Former Congressional staffer speaks out on harassment on Capitol Hill

A former Congressional staffer is speaking up about her experience with harassment on the Hill in an effort to change what she says is a pervasive, cultural problem in Congress.

Rebecca Weir worked for a California congressman in the early 2000s and says she had a disturbing encounter after she met with him about a program proposal she had created.

"As I got up to leave, he stopped me," Weir said. "And he said, 'My God, you just look amazing today, just stunning, really. Would you mind just twirling for me?' And I was stunned. I didn't know what to do. I was young. Here is a member of Congress that I respect, that I am working for, that I believe is trying to help all of America succeed and he is asking me to do this, and I didn't have the capacity or the experience to say no at the time. And I complied."

Weir says about 15 minutes after that, she got a phone call from the chief of staff for her office.

"(He) said, 'Rebecca, I don't know what you did, but congratulations, you're getting a raise, or a bonus, effective immediately,'" Weir said. "And I knew exactly what I had done."

She says she didn't report anything at the time, and is only sharing her story now to help show harassment on Capitol Hill isn't anecdotal or sporadic, but widespread.

Weir was among 1,500 current and former Congressional staffers who signed a letter calling for mandatory sexual harassment training in Congress and changes to how sexual harassment cases are handled.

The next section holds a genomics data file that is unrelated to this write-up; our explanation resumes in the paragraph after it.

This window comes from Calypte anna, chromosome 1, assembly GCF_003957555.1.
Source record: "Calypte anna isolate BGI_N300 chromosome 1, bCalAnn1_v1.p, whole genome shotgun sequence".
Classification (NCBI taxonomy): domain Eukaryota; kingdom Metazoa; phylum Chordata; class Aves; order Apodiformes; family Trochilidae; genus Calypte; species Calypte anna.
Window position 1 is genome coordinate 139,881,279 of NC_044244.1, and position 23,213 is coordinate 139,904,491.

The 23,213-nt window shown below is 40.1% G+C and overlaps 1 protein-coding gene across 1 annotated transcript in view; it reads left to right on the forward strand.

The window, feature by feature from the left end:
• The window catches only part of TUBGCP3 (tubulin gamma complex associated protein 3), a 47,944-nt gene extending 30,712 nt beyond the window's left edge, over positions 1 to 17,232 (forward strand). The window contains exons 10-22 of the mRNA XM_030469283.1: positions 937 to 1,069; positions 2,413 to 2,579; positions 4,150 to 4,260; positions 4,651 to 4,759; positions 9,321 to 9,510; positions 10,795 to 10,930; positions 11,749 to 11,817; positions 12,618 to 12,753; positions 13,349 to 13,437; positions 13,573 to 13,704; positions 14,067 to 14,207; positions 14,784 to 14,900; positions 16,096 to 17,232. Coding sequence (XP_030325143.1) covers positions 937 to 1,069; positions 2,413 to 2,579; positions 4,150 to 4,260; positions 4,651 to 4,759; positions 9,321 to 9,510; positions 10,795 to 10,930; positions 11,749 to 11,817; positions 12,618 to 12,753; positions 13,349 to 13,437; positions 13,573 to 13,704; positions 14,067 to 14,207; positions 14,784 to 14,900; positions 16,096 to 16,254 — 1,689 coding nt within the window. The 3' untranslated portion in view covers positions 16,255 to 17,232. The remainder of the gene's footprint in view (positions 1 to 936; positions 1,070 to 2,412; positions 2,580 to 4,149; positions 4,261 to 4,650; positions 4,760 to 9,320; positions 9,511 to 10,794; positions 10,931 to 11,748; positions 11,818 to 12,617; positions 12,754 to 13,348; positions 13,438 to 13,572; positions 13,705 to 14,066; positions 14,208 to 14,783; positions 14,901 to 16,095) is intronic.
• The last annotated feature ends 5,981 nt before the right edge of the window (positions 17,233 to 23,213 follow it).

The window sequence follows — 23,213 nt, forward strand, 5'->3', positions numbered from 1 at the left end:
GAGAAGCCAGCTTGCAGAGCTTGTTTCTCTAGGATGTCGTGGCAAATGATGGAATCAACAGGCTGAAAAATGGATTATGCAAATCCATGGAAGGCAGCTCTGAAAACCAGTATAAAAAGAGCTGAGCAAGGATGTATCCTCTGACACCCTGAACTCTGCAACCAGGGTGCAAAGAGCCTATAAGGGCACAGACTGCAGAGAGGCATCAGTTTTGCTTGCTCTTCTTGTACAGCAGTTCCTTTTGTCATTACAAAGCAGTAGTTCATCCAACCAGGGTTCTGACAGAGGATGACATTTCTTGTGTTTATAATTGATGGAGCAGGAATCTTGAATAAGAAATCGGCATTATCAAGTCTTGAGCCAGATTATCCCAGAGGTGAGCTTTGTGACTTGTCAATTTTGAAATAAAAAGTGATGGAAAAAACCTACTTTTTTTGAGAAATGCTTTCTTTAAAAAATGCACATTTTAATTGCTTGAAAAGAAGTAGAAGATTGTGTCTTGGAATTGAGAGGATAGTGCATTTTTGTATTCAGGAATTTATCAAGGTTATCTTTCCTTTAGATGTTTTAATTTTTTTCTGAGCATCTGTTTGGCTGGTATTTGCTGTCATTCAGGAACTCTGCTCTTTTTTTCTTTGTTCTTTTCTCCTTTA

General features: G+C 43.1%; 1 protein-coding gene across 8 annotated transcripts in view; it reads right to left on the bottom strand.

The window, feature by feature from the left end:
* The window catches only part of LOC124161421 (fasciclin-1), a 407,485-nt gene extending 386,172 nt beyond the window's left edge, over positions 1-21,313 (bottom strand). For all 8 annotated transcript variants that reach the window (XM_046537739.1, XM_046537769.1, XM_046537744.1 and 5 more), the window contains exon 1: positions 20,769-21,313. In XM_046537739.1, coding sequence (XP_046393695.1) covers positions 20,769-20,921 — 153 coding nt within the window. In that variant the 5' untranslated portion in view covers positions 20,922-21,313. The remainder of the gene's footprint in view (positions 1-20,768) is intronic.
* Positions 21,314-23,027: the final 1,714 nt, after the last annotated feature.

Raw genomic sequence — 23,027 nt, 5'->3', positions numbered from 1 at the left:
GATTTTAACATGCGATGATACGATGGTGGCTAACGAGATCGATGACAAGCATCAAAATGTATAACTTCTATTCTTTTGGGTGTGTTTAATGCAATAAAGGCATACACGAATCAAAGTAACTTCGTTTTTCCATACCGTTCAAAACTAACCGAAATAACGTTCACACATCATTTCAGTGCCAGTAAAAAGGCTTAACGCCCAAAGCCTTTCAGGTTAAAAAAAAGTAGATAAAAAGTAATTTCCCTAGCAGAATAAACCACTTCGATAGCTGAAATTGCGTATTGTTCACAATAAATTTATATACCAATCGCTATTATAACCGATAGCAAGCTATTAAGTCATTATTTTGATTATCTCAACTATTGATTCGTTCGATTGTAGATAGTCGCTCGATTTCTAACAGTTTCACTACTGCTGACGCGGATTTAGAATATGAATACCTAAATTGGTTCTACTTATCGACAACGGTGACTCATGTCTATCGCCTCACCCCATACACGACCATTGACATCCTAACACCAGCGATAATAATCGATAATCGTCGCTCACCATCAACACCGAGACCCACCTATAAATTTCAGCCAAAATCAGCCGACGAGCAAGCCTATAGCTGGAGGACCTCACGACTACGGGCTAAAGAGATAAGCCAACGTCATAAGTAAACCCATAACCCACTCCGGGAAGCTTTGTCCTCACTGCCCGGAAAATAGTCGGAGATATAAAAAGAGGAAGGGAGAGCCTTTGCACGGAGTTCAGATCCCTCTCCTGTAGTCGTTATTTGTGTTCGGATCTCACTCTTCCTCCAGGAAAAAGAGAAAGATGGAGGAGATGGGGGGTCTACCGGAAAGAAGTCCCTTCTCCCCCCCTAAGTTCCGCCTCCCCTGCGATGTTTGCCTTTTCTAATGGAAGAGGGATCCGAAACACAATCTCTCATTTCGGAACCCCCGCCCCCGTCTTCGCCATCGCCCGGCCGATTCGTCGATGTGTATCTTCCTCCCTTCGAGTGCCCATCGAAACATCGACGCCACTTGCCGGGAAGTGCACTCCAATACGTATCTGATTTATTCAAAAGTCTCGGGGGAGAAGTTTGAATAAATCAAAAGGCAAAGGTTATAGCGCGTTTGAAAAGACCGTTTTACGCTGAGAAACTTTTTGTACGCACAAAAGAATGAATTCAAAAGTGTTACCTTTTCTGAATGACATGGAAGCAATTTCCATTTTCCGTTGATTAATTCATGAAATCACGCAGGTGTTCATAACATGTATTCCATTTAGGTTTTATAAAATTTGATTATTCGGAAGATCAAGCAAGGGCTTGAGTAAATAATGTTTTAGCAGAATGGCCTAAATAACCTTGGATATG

The current process is not only drawn out and complicated, but arguably stacked against the victim.

After an accuser makes a complaint, the person has to go through mandatory counseling for about 30 days, then sign a non-disclosure agreement to continue to pursue the complaint. After that, there is mandatory mediation between the accuser and the accused, then a mandatory 30-day "cooling off period."

If the complaint goes to court, the congressperson gets a lawyer paid for by taxpayers - the victim does not.

There is also a fund that uses public money to pay out settlements to victims of workplace violations. According to the Office of Compliance, $15.2 million was paid out between 1997 and 2014.

Weir says she is speaking up to empower others and change the system.

"Not for retribution, not for vengeance, but to seek change," she said. "I don't want 15 minutes of fame. I want a lifetime of change. Change for my daughters, change for all the women who are coming after me. That is what this is about."

The former Congressman she worked for is Republican Gary Miller. FOX 5 reached his workplace Wednesday, and was told he is out of the country. An assistant said she delivered our message to Miller. So far, Miller has not responded publicly to this allegation. According to the New York Times, his wife said the allegation is false and an example of "yellow journalism."

Also on Wednesday, members of Congress vowed to change the reporting system that they say protects the guilty and punishes the victims. Congresswoman Jackie Speier is leading the effort with the "Me Too" Act. Not only will it reform the reporting system, but it will also establish yearly sexual harassment prevention training on Capitol Hill.

"More and more congressional staffers are coming out and bravely telling their stories about how they experienced sexual harassment while working here," said Sen. Kirsten Gillibrand (D-N.Y.). "This is shameful. There is a serious sexual harassment in Congress and too many Congressional offices are not taking this problem seriously at all."

If the Me Too Act becomes law, the names of people accused of sexual harassment will no longer be kept secret, and the guilty parties will have to repay all settlements back to the U.S. Treasury.